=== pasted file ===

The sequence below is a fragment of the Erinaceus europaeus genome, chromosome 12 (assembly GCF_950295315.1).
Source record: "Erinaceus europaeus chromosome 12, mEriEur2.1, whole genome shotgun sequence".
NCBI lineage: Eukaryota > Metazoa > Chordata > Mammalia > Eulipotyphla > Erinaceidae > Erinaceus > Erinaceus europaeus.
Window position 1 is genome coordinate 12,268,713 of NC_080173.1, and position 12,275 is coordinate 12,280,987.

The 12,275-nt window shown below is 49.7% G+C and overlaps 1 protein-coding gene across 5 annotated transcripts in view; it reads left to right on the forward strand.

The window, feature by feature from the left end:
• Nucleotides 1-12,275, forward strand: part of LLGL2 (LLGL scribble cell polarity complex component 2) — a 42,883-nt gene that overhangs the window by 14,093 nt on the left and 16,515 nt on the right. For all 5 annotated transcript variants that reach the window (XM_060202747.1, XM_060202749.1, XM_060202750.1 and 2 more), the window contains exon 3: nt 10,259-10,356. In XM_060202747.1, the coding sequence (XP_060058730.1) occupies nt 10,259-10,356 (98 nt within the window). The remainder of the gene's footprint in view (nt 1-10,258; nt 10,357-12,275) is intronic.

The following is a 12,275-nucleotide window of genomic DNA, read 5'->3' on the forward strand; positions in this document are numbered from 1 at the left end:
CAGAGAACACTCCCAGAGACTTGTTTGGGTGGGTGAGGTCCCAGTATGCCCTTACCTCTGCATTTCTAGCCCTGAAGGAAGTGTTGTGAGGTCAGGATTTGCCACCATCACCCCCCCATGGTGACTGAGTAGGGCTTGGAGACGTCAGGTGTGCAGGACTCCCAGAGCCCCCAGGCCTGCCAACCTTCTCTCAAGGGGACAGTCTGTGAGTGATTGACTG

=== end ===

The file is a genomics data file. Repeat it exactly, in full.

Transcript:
The sequence below is a fragment of the Erinaceus europaeus genome, chromosome 12 (assembly GCF_950295315.1).
Source record: "Erinaceus europaeus chromosome 12, mEriEur2.1, whole genome shotgun sequence".
NCBI lineage: Eukaryota > Metazoa > Chordata > Mammalia > Eulipotyphla > Erinaceidae > Erinaceus > Erinaceus europaeus.
Window position 1 is genome coordinate 12,268,713 of NC_080173.1, and position 12,275 is coordinate 12,280,987.

The 12,275-nt window shown below is 49.7% G+C and overlaps 1 protein-coding gene across 5 annotated transcripts in view; it reads left to right on the forward strand.

The window, feature by feature from the left end:
• Nucleotides 1-12,275, forward strand: part of LLGL2 (LLGL scribble cell polarity complex component 2) — a 42,883-nt gene that overhangs the window by 14,093 nt on the left and 16,515 nt on the right. For all 5 annotated transcript variants that reach the window (XM_060202747.1, XM_060202749.1, XM_060202750.1 and 2 more), the window contains exon 3: nt 10,259-10,356. In XM_060202747.1, the coding sequence (XP_060058730.1) occupies nt 10,259-10,356 (98 nt within the window). The remainder of the gene's footprint in view (nt 1-10,258; nt 10,357-12,275) is intronic.

The following is a 12,275-nucleotide window of genomic DNA, read 5'->3' on the forward strand; positions in this document are numbered from 1 at the left end:
CAGAGAACACTCCCAGAGACTTGTTTGGGTGGGTGAGGTCCCAGTATGCCCTTACCTCTGCATTTCTAGCCCTGAAGGAAGTGTTGTGAGGTCAGGATTTGCCACCATCACCCCCCCATGGTGACTGAGTAGGGCTTGGAGACGTCAGGTGTGCAGGACTCCCAGAGCCCCCAGGCCTGCCAACCTTCTCTCAAGGGGACAGTCTGTGAGTGATTGACTG